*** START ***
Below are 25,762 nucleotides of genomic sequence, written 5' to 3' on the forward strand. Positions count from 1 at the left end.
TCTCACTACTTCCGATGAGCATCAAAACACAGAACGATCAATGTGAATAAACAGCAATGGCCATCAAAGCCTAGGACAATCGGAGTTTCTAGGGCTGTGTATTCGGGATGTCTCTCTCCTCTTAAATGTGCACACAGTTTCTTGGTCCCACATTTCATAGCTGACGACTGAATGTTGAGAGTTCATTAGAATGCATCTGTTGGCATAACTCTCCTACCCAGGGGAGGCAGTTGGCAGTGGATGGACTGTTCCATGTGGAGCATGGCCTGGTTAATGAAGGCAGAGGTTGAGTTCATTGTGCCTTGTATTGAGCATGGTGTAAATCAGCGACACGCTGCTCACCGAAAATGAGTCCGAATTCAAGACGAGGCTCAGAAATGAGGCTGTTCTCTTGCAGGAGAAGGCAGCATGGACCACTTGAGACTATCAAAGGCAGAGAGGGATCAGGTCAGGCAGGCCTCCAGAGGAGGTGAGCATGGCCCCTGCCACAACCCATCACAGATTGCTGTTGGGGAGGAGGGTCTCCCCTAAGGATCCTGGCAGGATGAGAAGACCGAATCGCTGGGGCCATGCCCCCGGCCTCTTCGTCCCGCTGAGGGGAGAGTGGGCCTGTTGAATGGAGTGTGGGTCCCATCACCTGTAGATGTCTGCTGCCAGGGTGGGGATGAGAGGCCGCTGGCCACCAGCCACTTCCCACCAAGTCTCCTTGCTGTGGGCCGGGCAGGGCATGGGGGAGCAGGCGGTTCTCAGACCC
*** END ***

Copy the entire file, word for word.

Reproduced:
Below are 25,762 nucleotides of genomic sequence, written 5' to 3' on the forward strand. Positions count from 1 at the left end.
TCTCACTACTTCCGATGAGCATCAAAACACAGAACGATCAATGTGAATAAACAGCAATGGCCATCAAAGCCTAGGACAATCGGAGTTTCTAGGGCTGTGTATTCGGGATGTCTCTCTCCTCTTAAATGTGCACACAGTTTCTTGGTCCCACATTTCATAGCTGACGACTGAATGTTGAGAGTTCATTAGAATGCATCTGTTGGCATAACTCTCCTACCCAGGGGAGGCAGTTGGCAGTGGATGGACTGTTCCATGTGGAGCATGGCCTGGTTAATGAAGGCAGAGGTTGAGTTCATTGTGCCTTGTATTGAGCATGGTGTAAATCAGCGACACGCTGCTCACCGAAAATGAGTCCGAATTCAAGACGAGGCTCAGAAATGAGGCTGTTCTCTTGCAGGAGAAGGCAGCATGGACCACTTGAGACTATCAAAGGCAGAGAGGGATCAGGTCAGGCAGGCCTCCAGAGGAGGTGAGCATGGCCCCTGCCACAACCCATCACAGATTGCTGTTGGGGAGGAGGGTCTCCCCTAAGGATCCTGGCAGGATGAGAAGACCGAATCGCTGGGGCCATGCCCCCGGCCTCTTCGTCCCGCTGAGGGGAGAGTGGGCCTGTTGAATGGAGTGTGGGTCCCATCACCTGTAGATGTCTGCTGCCAGGGTGGGGATGAGAGGCCGCTGGCCACCAGCCACTTCCCACCAAGTCTCCTTGCTGTGGGCCGGGCAGGGCATGGGGGAGCAGGCGGTTCTCAGACCC